Monday, July 08, 2002

Late-night entertainment


Pool, big-screen TV, video games . . .and laundry

By William A. Weathers
The Cincinnati Enquirer

        NORTH COLLEGE HILL — The clock on the wall shows 12:15 a.m. on a weeknight as Donald Bush,32, and his 9-year-old son, Donald Bush III, face off in a friendly game of pool.

        “I know they're making money,” the senior Bush says as he adds quarters to the table's coin slot for a second game.

        The father and son are not in a pool hall. They're passing time at a self-service laundry while their clothes wash and dry.

        The North College Hill Super Laundry at 1585 Goodman Ave. is open 24 hours a day, seven days a week, and is equipped with a host of diversions for patrons waiting for their clothes.

        In addition to the pool table, there are two big screen televisions, four smaller televisions, a juke box, video games, vending machines and a prize arcade.

        Mr. Bush says he and wife, Kim, were headed for the laundry, and their son “wanted to come along to play the games.”

        The Bush family has a washer and dryer at home, but a trip to the Super Laundry — which has 78 washers and 72 dryers — has its advantages.

        “It was either this or keep running down to the basement,” says Mr. Bush, after he explains the rules of 8 Ball to his son.

        Many of the laundry's customers feel the same way.

        “Believe it or not, the majority of our customers have their own washers and dryers,” says Carolyn Trotter, 44, of Westwood, the attendant on duty.

        Why do they forsake their own appliances?

        "It's quicker, and the kids enjoy the experience,” Miss Trotter says. “That pool table stays busy.”

        The attendant's job?

        “Keep the place clean and take care of the customers,” says Miss Trotter, who wore a vest that read, “May I help you?” on the back.

        Part of the attendant's job is helping customers, including 46-year-old Steve Nixon of North College Hill, to electronically put money on the “smart cards.” The credit card-size plastic cards are required to operate the washers and dryers.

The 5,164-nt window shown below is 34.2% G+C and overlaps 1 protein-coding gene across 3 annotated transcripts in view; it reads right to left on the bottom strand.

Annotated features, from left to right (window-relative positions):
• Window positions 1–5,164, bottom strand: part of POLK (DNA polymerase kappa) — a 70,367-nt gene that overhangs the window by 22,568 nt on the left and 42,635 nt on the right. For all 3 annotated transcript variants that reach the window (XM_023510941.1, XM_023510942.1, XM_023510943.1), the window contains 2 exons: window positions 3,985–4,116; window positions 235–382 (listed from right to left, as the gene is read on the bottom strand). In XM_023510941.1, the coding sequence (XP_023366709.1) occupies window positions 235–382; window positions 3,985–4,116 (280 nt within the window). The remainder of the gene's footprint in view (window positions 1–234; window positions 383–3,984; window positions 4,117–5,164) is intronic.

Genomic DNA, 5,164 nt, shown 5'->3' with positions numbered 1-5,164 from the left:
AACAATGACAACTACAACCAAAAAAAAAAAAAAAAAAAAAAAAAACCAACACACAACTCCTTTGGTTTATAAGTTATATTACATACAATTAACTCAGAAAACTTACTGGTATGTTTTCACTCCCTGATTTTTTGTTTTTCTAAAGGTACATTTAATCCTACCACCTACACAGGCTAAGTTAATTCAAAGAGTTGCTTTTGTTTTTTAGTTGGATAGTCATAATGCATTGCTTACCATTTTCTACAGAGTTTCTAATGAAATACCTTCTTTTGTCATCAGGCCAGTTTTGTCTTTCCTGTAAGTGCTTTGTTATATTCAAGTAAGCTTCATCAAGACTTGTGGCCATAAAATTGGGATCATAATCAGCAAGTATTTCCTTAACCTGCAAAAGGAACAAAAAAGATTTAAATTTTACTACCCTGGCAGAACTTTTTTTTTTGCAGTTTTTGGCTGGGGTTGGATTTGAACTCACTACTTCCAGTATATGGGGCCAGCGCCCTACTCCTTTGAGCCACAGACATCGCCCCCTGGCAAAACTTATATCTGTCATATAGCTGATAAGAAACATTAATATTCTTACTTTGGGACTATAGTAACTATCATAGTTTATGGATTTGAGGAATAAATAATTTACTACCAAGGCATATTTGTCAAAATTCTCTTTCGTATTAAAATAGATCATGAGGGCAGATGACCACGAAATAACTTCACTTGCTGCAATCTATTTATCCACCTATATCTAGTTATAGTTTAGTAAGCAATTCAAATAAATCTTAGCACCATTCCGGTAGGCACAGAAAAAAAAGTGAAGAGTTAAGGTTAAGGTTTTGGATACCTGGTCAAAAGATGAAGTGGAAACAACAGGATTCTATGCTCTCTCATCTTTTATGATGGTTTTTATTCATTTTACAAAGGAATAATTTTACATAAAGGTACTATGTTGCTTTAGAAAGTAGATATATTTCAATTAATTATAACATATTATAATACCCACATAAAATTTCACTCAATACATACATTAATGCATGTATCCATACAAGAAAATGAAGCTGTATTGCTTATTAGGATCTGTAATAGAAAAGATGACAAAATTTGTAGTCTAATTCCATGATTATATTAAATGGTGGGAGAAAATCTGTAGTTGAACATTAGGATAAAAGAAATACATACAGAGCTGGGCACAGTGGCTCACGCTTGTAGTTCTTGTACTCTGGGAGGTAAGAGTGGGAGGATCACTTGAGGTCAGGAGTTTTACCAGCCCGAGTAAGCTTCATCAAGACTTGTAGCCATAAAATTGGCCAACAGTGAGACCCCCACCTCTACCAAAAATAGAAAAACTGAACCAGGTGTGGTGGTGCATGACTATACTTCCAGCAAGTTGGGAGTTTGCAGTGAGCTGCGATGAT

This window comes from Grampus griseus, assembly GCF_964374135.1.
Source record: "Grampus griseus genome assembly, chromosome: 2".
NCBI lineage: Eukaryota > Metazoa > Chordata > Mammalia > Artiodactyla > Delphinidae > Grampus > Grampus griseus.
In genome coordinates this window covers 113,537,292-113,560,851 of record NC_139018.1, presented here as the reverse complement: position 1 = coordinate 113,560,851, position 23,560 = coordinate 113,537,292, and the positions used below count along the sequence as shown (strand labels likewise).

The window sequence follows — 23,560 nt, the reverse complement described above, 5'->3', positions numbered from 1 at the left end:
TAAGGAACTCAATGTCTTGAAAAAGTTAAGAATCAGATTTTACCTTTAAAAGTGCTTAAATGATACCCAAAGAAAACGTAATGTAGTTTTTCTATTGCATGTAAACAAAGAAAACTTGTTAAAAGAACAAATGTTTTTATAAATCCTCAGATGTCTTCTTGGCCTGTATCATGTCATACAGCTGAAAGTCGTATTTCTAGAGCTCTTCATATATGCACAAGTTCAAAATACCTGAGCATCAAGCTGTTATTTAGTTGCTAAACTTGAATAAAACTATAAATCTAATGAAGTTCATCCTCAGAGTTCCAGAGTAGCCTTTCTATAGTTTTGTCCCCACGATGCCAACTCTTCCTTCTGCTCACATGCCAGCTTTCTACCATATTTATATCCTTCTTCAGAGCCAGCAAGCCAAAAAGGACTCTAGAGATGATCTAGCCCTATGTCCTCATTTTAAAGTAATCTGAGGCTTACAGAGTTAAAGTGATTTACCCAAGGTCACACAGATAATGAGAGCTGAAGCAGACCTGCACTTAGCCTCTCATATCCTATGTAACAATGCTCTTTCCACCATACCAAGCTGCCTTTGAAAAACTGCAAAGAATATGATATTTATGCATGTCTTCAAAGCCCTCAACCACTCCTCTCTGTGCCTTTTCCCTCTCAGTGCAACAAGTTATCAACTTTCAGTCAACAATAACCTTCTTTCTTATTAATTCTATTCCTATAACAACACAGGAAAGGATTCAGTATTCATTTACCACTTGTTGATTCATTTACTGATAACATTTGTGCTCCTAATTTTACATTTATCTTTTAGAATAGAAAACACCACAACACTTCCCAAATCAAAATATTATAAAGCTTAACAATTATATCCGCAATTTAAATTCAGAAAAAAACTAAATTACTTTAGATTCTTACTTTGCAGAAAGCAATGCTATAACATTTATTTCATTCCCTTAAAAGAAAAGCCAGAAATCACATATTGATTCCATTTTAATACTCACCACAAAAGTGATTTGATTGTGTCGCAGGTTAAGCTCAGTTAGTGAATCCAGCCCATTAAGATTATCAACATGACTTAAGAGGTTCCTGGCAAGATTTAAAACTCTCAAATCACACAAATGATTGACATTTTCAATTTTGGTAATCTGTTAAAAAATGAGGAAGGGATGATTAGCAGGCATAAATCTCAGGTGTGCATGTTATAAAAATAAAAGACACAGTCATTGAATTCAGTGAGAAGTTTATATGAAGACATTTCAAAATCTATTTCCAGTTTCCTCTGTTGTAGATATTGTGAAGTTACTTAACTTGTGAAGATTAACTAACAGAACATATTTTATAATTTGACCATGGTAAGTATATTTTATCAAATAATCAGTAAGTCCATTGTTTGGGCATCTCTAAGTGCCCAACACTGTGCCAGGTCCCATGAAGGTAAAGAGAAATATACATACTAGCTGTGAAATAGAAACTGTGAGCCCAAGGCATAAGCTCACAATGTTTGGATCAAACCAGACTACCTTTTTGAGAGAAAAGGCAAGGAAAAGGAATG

Mr. Nixon, busy loading his clothes in several washers, is a first-time visitor to the laundry.

        “This is the only time I can get away from the kids,” says the single father, explaining his late night/early morning trip.

        The night time is also the right time for 23-year-old Kristen McGeorge, of College Hill.

        “I was working all day and I have a uniform I've got to wear tomorrow,” she says.

        In another area of the laundry, Elise Speeg, 47, of Springfield Township, is folding clothes.

        “I'm getting ready for vacation,” she says. “The old washer and dryer broke at home.”

        Mrs. Speeg has some help.

        Brothers Deandre Blackman, 11, and Rahman Spears, 7, are there with their mother, Sherese Washington, 28, of Cumminsville.

        “We helped her fold all her clothes, put them in the bag, and took them out to the car,” Deandre said.

        And what about the $7 apiece they earned from helping Mrs. Speeg and others. “(We're going to) save it until we're grown so we can be rich,” he says.

        For those wishing to avoid the chore, the laundry provides a drop off service. An attendant will wash, dry and fold the clothes for85 cents a pound, with a 10-pound minimum.

        “It's basically the men,” Miss Trotter says of the customers who use the service.

        The owners of North College Hill Super Laundry — Warren and Elizabeth Remle, of Ross Township — also own laundry facilities in Norwood and Westwood.

        Years ago the couple, who are in their early 50s, chose the laundry business as their retirement project. They purchased the Norwood location in 1992 and the Westwood location in 1994. They had the North College Hill location built and opened it in May.

        Their business philosophy?

        “We try to maintain the cleanest, safest and most technologically advanced laundry,” Mrs. Remle says. Their North College Hill location, she says, is the only commercial laundry in the Midwest that uses smart cards.

        Charles Gardner, 53, of Finneytown leans against a dryer watching the Tonight Show on the big-screen television, rather than watch his clothes go around and around in the dryer.

        “My wife needed some stuff. So I came down and did it,” he says, explaining his late-night foray.

       If you have a suggestion for Night Watch, call William A. Weathers at 768-8390; fax 768-8340; E-mail bweathers@enquirer.com

       



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